This Week in History…

Have you ever thought about what was happening on this very day, at this very moment, many centuries ago? Maybe a crown was being placed on Henry V at his coronation 6,000 years back, or maybe Rosa Parks was boarding a bus on a trip that would be monumental for decades to come.

Every day, we walk in the ancient footprints of those who ate, talked, and created the history that we are familiar with today. I think that it would be quite interesting if we took a look at some of these footprints and acknowledged the people who formed them. So many of these historical people partook in significant events, and thus created an endless record of events for this week, March 20-26. Still, it is fascinating to highlight just a few to think about as we go through our upcoming week.

On March 20, 1852, Harriet Beecher Stowe left her footprint in the nation after she published her book Uncle Tom’s Cabin for public viewing. Stowe’s book had national reverberations in the country as American citizens from the North reached a new level of awareness about the horrors of slavery in the South (even though critics argued her account was exaggerated). Stowe awakened the Northern public to a stronger anti-slavery effort, and thus helped to bring emancipation to blacks everywhere in the United States in the 1860s.  Now, we can skip a little over 110 years later to 1969 on the very same day, and make it in time to see The Beatles singer John Lennon tie the knot and wed Yoko Ono in scenic Gibraltar.

March 21 has been a big day for history. In Eisenach, Germany in 1685, composer Johann Sebastian Bach was born to a life in which he would compose dozens of musical works that strongly enhanced the Baroque period of classical music in Western Europe.  In 1790 on this day, Thomas Jefferson became an important part of President Washington’s cabinet as Secretary of State. About 170 years later, Attorney General Robert F. Kennedy ordered the release of prisoners from San Francisco’s Alcatraz prison for, among other reasons, the inhumanity he saw there.

Over the course of the rest of this week in history, two albums produced by The Beatles were released; RCA debuted its first color televisions in 1954; and in 1989, the largest American oil spill took place in Alaska. This Tuesday marks the day of the very first movie witnessed by an audience in Paris in 1895, along with the passing of the Stamp Act in 1765. Ten years after the passing of the Stamp Act, colonist Patrick Henry inspired revolutionary sentiment in 1775 on March 23 with his famous quote, “Give me liberty, or give me death!”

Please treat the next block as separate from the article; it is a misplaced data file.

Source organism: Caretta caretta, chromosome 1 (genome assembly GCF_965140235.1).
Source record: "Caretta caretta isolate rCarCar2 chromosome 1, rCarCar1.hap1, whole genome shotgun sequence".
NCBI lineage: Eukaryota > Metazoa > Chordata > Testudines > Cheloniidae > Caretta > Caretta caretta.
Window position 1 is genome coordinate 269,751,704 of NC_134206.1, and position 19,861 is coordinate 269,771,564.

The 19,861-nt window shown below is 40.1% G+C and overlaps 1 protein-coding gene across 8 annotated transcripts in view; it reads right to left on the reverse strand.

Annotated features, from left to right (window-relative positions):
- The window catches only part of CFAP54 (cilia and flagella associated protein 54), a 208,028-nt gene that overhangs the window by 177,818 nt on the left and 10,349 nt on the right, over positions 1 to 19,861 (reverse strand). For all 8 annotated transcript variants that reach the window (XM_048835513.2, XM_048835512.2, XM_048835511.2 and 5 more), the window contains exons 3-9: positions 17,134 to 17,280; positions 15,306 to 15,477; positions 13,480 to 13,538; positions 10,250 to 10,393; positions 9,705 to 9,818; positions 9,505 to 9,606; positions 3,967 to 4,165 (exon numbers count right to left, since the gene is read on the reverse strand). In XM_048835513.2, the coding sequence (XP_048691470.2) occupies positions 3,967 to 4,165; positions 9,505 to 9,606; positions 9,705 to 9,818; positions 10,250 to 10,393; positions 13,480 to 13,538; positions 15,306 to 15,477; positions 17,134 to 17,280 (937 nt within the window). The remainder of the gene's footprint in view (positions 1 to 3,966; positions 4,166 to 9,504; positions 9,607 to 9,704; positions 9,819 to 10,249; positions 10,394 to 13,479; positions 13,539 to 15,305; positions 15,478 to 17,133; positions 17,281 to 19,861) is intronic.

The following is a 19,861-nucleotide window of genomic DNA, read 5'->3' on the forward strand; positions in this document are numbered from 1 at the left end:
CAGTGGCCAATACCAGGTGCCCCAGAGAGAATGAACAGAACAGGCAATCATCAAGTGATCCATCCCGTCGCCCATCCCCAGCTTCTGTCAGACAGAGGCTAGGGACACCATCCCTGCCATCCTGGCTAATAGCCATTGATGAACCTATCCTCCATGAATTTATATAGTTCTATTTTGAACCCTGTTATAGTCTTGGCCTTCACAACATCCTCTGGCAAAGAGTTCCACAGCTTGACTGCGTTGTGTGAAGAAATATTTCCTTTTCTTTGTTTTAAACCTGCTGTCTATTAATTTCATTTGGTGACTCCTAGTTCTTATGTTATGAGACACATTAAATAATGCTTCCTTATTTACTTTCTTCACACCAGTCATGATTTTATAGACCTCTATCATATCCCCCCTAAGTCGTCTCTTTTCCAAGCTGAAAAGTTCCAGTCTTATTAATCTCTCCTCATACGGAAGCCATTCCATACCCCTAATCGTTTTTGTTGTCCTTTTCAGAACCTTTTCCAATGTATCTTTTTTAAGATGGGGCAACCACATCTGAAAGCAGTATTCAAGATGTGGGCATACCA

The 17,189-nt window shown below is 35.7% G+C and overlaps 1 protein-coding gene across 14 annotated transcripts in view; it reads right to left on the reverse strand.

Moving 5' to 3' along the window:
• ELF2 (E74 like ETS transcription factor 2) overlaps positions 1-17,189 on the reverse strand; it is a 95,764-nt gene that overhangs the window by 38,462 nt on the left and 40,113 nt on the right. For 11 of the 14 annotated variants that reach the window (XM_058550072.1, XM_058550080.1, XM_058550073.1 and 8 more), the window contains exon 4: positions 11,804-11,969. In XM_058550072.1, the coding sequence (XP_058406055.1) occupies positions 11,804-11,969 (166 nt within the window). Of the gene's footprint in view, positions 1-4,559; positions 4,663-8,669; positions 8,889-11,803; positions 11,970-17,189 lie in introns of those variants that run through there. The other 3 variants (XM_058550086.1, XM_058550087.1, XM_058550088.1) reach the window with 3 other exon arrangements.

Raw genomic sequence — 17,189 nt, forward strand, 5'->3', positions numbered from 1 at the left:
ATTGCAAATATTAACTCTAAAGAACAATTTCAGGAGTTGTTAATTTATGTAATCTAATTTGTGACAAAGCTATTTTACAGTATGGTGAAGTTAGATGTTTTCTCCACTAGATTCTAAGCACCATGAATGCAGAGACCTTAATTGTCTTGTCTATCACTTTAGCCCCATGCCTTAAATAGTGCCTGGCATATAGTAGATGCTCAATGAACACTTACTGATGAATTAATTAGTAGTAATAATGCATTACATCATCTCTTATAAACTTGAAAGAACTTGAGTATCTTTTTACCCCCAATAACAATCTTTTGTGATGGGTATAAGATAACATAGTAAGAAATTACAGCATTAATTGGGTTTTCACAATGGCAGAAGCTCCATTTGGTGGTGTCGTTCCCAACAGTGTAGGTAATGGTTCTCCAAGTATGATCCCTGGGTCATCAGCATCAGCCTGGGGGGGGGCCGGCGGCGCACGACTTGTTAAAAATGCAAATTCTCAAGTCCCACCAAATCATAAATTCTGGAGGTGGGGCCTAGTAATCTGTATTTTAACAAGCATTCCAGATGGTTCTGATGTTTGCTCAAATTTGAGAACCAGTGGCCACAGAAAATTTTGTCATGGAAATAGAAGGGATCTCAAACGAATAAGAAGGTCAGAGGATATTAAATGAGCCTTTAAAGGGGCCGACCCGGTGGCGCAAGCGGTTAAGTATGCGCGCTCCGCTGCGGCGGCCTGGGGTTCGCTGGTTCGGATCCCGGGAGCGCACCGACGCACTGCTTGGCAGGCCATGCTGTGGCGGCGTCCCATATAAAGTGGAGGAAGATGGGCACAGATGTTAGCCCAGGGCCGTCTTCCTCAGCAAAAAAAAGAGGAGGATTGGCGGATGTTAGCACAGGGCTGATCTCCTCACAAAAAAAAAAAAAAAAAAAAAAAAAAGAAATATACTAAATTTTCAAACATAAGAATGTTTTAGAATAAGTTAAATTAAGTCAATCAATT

On this Thursday in history, the Tudor dynasty in England ended, finishing its line of succession of 118 years from 1485 to 1603. Then amidst World War II in 1941, on the very same day, Britain was attacked by Germany in North Africa.

This week closes with the anniversary of Maryland’s founding on March 25, 1634 and the passage of the Naturalization Act of 1790, which made it so that a United States citizenship applicant had to have lived in the nation for two years prior. This Saturday, March 26, marks a saddening day of death for Ludwig van Beethoven, a different German composer, in 1827 and for American poet Walt Whitman in 1892.

Our trip through time, of course, has only touched upon the births, deaths, and happenings of people and events of national and worldwide attention. We are missing galaxies of information and miles and miles of footprints. But thinking about even these several events is fascinating. How interesting is it to think that John Lennon would have so many milestones during this one week? Or that so many hugely influential artists have died and been born within this span of time? Even more than fascinating, the act of remembering is important, and acknowledging the people who filled the footprints that we follow every day is a wonderful and illuminating thing which we should never stop doing—that is, until we can leave our very own footprint in the world.

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